Have you ever watched a movie and the whole time you are thinking, “Why didn’t someone make me watch this before now?”, and then when you finish it you wonder if it’s too soon to watch it again? That’s how I feel about Pirate Radio (originally titled The Boat that Rocked). Seriously. I don’t know if it’s because of the cast, the music, or the fact that people are thumbing their nose at convention, but I’m seriously in love.
Set in 1966, Pirate Radio is a fictional retelling of a time period when rock-n-roll didn’t rule the airwaves, well not in Britain anyway. British radios stations could play very little of it and the only way you could hear more it was from one of the many “pirate” radio stations housed aboard ships in the North Sea. As much as the government wanted to they hadn’t quite devised a way to shut them down so they played what they wanted. The ship this movie focuses on is Radio Rock, ran by Quentin played by the ultra-suave Bill Nighy. Radio Rock is staffed 24/7 by a varied and somewhat motley crew of DJs including The Count (Philip Seymour Hoffman), Simon (Chris O’Dowd), Dave (Nick Frost), and others.
On the other side is the British government intent on taking down Radio Rock and the other pirate stations, because, of course, rock music is evil, anti-establishment, and all that. Hired by Sir Alistair Dormandy (Kenneth Branagh), Mr. Twatt (Jack Davenport), feel free to giggle, devises many different schemes to dismantle radio freedom.
The movie doesn’t technically have a main character, although the story tends to be presented from the view of “Young” Carl (Tom Sturridge). Carl is a 17 year old boy who is sent to Radio Rock by his mother after he is expelled from school to spend some time with his godfather Quentin. It’s a coming of age time not only for him but seemingly everyone on the boat. This movie is not just about the fight to bring music to the masses, but the changes they all go through, both on and off the air. They find love, or lust, their voice, their purpose, and the play some damn fine music.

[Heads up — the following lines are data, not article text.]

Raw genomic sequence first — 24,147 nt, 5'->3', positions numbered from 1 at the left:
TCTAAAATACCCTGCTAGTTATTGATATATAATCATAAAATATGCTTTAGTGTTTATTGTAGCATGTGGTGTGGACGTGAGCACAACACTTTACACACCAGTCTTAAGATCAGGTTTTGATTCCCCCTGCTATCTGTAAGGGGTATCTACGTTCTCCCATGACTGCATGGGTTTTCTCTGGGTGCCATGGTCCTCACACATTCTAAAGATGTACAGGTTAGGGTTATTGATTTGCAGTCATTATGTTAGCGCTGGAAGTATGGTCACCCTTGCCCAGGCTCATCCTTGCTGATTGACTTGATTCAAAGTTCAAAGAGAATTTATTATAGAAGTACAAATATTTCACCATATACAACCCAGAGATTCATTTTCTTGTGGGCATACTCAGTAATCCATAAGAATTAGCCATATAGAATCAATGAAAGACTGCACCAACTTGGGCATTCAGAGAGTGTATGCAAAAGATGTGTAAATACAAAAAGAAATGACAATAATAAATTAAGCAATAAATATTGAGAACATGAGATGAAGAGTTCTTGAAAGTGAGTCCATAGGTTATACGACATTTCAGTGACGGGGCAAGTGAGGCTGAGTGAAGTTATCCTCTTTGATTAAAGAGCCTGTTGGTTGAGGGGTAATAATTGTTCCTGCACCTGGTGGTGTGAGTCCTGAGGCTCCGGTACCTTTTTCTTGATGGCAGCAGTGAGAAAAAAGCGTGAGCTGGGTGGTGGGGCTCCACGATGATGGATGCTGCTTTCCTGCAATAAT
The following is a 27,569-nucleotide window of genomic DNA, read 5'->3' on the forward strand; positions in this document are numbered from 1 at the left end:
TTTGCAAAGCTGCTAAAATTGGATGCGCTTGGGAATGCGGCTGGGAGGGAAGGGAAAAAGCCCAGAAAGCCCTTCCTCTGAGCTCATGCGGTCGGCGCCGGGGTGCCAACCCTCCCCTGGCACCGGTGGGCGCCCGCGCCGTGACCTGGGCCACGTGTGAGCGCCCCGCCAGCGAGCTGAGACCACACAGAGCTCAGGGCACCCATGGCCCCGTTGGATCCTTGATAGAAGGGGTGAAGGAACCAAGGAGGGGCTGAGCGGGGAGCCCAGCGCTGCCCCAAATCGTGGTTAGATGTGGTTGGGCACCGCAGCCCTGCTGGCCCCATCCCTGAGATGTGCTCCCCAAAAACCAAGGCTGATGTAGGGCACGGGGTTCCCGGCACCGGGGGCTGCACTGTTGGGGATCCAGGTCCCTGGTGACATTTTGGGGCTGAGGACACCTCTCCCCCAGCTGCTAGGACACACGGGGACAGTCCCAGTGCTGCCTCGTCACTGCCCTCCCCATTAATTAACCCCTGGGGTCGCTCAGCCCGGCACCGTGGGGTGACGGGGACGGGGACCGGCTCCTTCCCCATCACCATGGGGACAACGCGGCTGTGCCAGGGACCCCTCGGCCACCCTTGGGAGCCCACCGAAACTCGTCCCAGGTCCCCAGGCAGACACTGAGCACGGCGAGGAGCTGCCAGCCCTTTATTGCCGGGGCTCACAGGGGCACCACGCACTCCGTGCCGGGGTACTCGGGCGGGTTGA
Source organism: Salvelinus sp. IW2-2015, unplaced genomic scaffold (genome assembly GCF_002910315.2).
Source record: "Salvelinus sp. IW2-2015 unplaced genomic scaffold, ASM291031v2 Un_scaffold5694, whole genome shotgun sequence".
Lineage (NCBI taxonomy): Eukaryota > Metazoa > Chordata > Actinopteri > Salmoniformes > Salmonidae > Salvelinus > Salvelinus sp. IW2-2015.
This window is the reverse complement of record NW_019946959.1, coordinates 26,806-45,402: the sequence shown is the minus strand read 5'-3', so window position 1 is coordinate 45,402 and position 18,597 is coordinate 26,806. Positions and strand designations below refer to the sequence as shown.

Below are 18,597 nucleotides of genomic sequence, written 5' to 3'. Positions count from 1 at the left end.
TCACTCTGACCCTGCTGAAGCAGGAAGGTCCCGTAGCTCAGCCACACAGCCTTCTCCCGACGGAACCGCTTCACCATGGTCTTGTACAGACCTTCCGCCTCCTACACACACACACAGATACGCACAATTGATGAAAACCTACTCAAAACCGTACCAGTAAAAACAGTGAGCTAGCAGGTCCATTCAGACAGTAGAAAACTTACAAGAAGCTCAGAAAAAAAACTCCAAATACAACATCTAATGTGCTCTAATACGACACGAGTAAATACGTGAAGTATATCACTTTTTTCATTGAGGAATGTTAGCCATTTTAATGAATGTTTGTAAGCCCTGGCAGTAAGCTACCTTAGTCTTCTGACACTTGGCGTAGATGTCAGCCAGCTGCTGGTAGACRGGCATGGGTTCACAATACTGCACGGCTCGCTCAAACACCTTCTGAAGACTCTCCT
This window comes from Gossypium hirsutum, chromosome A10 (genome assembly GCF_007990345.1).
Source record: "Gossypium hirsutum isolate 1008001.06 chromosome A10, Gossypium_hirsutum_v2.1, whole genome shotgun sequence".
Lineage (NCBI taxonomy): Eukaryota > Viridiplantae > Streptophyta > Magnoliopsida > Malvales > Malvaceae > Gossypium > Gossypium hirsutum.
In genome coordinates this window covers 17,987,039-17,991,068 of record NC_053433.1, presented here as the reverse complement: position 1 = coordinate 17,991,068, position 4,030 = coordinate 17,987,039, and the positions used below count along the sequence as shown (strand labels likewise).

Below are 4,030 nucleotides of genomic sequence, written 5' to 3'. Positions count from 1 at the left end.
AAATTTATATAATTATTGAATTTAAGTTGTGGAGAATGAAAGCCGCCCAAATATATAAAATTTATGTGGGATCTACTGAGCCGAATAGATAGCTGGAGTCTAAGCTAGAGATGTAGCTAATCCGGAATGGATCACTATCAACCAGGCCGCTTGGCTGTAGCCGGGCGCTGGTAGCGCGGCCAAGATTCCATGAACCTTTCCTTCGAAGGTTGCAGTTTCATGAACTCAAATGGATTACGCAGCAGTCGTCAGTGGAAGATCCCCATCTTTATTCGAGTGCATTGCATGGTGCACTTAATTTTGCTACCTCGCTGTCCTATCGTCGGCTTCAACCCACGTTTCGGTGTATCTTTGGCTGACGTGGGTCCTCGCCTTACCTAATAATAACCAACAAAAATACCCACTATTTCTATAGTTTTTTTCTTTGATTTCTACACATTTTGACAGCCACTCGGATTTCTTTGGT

It’s hard to convey why I love this movie so much. I think the biggest thing is character investment. There are just so many different personalities and it doesn’t take long for you to forget they are actors and think of them as people, some of which you wouldn’t mind having as friends. It also blends the seriousness of the fight with a nice feel good atmosphere. The highs aren’t too high and the lows are just enough to hit home without depressing the hell out of you.
Now this movie is not without flaws. There are many glowing anachronisms, particularly if you are an audiophile or a history buff and parts of the movie requires some suspension of disbelief. But you know, who cares, this movie isn’t about as much about accuracy as it is the experience, the feelings, and to illustrate what can happen not only when you are passionate and believe in something but also when you are brave, or crazy enough to stand up for it.
Long live rock-n-roll.